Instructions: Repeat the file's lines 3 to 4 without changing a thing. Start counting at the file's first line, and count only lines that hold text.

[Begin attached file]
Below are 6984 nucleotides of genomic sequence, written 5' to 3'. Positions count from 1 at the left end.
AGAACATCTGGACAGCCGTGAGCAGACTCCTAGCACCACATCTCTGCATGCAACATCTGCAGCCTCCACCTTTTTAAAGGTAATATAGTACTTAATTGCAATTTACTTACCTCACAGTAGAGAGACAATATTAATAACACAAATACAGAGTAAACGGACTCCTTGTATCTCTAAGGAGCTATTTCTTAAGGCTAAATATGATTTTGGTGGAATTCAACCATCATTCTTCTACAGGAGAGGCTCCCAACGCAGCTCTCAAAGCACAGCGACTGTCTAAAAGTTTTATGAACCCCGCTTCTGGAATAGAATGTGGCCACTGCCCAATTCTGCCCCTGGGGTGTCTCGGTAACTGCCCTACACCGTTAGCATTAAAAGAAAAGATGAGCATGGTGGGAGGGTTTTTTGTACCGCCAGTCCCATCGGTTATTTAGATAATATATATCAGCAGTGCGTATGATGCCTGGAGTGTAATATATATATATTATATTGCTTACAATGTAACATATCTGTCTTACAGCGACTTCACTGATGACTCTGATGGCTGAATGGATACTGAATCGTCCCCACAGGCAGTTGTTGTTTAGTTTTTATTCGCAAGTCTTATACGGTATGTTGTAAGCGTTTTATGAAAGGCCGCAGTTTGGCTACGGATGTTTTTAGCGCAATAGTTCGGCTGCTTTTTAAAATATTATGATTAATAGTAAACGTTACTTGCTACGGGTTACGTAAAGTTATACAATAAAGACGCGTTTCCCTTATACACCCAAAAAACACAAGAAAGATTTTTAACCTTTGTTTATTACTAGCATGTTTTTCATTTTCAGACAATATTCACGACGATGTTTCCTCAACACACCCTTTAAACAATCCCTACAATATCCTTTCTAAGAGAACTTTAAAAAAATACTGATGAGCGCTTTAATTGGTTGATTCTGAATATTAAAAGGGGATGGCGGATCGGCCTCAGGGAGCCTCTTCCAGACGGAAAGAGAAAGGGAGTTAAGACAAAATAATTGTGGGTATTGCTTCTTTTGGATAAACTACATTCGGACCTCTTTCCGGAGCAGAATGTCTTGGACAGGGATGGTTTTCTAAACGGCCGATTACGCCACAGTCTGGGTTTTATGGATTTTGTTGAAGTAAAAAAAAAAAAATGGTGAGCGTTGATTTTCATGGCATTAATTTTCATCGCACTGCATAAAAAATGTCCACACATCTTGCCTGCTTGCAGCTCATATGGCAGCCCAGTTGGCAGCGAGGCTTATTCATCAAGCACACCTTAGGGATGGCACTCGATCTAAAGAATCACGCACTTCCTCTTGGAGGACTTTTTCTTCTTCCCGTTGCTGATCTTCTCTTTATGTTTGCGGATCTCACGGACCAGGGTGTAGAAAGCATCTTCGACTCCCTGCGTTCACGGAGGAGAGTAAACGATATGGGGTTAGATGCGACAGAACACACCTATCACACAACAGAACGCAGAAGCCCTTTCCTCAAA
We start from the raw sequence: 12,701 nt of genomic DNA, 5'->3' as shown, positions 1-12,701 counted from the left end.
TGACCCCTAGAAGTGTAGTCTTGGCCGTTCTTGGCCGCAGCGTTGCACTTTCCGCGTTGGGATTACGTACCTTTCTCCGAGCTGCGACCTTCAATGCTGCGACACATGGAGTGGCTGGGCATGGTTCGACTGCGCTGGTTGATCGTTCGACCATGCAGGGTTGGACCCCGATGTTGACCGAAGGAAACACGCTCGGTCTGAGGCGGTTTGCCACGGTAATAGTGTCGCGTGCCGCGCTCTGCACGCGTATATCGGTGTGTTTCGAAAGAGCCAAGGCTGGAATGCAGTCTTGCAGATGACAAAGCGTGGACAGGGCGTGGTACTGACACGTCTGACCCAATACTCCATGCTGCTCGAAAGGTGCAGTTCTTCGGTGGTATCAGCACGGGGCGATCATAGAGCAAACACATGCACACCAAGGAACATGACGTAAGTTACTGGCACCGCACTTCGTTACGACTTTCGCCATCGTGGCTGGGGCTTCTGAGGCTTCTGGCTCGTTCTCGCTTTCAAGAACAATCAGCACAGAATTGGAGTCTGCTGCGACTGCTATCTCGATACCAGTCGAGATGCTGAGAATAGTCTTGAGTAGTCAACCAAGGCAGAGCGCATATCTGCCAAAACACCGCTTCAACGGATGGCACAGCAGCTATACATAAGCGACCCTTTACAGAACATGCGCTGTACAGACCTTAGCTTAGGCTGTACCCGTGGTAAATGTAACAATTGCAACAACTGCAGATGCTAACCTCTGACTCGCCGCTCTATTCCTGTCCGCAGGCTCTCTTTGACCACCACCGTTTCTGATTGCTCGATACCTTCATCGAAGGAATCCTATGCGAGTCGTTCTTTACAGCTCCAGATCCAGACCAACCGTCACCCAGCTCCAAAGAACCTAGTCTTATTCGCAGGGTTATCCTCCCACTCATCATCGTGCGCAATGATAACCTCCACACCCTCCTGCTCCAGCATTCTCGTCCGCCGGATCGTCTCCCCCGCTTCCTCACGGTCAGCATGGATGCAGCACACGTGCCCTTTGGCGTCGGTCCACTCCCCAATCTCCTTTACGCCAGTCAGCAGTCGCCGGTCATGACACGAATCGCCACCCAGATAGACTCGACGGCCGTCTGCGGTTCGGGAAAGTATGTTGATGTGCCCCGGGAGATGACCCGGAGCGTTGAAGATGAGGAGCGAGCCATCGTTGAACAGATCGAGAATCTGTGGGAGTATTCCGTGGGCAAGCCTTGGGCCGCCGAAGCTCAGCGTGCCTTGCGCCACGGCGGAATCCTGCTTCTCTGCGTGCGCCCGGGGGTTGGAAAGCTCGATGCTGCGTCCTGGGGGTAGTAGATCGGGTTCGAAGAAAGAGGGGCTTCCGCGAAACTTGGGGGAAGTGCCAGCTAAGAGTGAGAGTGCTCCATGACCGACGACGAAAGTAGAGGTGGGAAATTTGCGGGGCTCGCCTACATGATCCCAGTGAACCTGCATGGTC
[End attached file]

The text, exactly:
We start from the raw sequence: 12,701 nt of genomic DNA, 5'->3' as shown, positions 1-12,701 counted from the left end.
TGACCCCTAGAAGTGTAGTCTTGGCCGTTCTTGGCCGCAGCGTTGCACTTTCCGCGTTGGGATTACGTACCTTTCTCCGAGCTGCGACCTTCAATGCTGCGACACATGGAGTGGCTGGGCATGGTTCGACTGCGCTGGTTGATCGTTCGACCATGCAGGGTTGGACCCCGATGTTGACCGAAGGAAACACGCTCGGTCTGAGGCGGTTTGCCACGGTAATAGTGTCGCGTGCCGCGCTCTGCACGCGTATATCGGTGTGTTTCGAAAGAGCCAAGGCTGGAATGCAGTCTTGCAGATGACAAAGCGTGGACAGGGCGTGGTACTGACACGTCTGACCCAATACTCCATGCTGCTCGAAAGGTGCAGTTCTTCGGTGGTATCAGCACGGGGCGATCATAGAGCAAACACATGCACACCAAGGAACATGACGTAAGTTACTGGCACCGCACTTCGTTACGACTTTCGCCATCGTGGCTGGGGCTTCTGAGGCTTCTGGCTCGTTCTCGCTTTCAAGAACAATCAGCACAGAATTGGAGTCTGCTGCGACTGCTATCTCGATACCAGTCGAGATGCTGAGAATAGTCTTGAGTAGTCAACCAAGGCAGAGCGCATATCTGCCAAAACACCGCTTCAACGGATGGCACAGCAGCTATACATAAGCGACCCTTTACAGAACATGCGCTGTACAGACCTTAGCTTAGGCTGTACCCGTGGTAAATGTAACAATTGCAACAACTGCAGATGCTAACCTCTGACTCGCCGCTCTATTCCTGTCCGCAGGCTCTCTTTGACCACCACCGTTTCTGATTGCTCGATACCTTCATCGAAGGAATCCTATGCGAGTCGTTCTTTACAGCTCCAGATCCAGACCAACCGTCACCCAGCTCCAAAGAACCTAGTCTTATTCGCAGGGTTATCCTCCCACTCATCATCGTGCGCAATGATAACCTCCACACCCTCCTGCTCCAGCATTCTCGTCCGCCGGATCGTCTCCCCCGCTTCCTCACGGTCAGCATGGATGCAGCACACGTGCCCTTTGGCGTCGGTCCACTCCCCAATCTCCTTTACGCCAGTCAGCAGTCGCCGGTCATGACACGAATCGCCACCCAGATAGACTCGACGGCCGTCTGCGGTTCGGGAAAGTATGTTGATGTGCCCCGGGAGATGACCCGGAGCGTTGAAGATGAGGAGCGAGCCATCGTTGAACAGATCGAGAATCTGTGGGAGTATTCCGTGGGCAAGCCTTGGGCCGCCGAAGCTCAGCGTGCCTTGCGCCACGGCGGAATCCTGCTTCTCTGCGTGCGCCCGGGGGTTGGAAAGCTCGATGCTGCGTCCTGGGGGTAGTAGATCGGGTTCGAAGAAAGAGGGGCTTCCGCGAAACTTGGGGGAAGTGCCAGCTAAGAGTGAGAGTGCTCCATGACCGACGACGAAAGTAGAGGTGGGAAATTTGCGGGGCTCGCCTACATGATCCCAGTGAACCTGCATGGTC